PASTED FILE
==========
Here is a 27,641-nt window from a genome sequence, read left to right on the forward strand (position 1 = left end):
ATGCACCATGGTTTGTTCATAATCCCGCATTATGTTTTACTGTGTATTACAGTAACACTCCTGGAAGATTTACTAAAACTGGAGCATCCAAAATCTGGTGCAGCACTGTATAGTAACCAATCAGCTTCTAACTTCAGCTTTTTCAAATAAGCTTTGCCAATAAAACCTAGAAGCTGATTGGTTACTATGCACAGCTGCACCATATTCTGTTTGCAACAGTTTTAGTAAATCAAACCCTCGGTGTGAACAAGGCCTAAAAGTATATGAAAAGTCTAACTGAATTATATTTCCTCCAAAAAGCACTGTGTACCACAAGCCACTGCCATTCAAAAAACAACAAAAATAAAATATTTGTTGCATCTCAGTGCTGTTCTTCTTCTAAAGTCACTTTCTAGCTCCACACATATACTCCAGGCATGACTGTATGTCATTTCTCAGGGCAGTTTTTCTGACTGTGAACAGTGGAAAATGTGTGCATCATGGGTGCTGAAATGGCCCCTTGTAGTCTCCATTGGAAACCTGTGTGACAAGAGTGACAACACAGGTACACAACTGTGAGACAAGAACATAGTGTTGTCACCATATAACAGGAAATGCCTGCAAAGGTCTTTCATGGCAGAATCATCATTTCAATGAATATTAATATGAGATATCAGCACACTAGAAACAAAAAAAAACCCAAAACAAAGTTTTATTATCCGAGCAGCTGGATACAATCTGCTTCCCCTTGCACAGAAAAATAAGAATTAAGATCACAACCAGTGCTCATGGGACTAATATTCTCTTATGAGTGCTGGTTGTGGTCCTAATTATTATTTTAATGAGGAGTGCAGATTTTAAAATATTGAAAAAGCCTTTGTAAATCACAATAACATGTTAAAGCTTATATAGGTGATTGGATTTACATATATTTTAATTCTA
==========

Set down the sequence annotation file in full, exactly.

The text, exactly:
Here is a 27,641-nt window from a genome sequence, read left to right on the forward strand (position 1 = left end):
ATGCACCATGGTTTGTTCATAATCCCGCATTATGTTTTACTGTGTATTACAGTAACACTCCTGGAAGATTTACTAAAACTGGAGCATCCAAAATCTGGTGCAGCACTGTATAGTAACCAATCAGCTTCTAACTTCAGCTTTTTCAAATAAGCTTTGCCAATAAAACCTAGAAGCTGATTGGTTACTATGCACAGCTGCACCATATTCTGTTTGCAACAGTTTTAGTAAATCAAACCCTCGGTGTGAACAAGGCCTAAAAGTATATGAAAAGTCTAACTGAATTATATTTCCTCCAAAAAGCACTGTGTACCACAAGCCACTGCCATTCAAAAAACAACAAAAATAAAATATTTGTTGCATCTCAGTGCTGTTCTTCTTCTAAAGTCACTTTCTAGCTCCACACATATACTCCAGGCATGACTGTATGTCATTTCTCAGGGCAGTTTTTCTGACTGTGAACAGTGGAAAATGTGTGCATCATGGGTGCTGAAATGGCCCCTTGTAGTCTCCATTGGAAACCTGTGTGACAAGAGTGACAACACAGGTACACAACTGTGAGACAAGAACATAGTGTTGTCACCATATAACAGGAAATGCCTGCAAAGGTCTTTCATGGCAGAATCATCATTTCAATGAATATTAATATGAGATATCAGCACACTAGAAACAAAAAAAAACCCAAAACAAAGTTTTATTATCCGAGCAGCTGGATACAATCTGCTTCCCCTTGCACAGAAAAATAAGAATTAAGATCACAACCAGTGCTCATGGGACTAATATTCTCTTATGAGTGCTGGTTGTGGTCCTAATTATTATTTTAATGAGGAGTGCAGATTTTAAAATATTGAAAAAGCCTTTGTAAATCACAATAACATGTTAAAGCTTATATAGGTGATTGGATTTACATATATTTTAATTCTA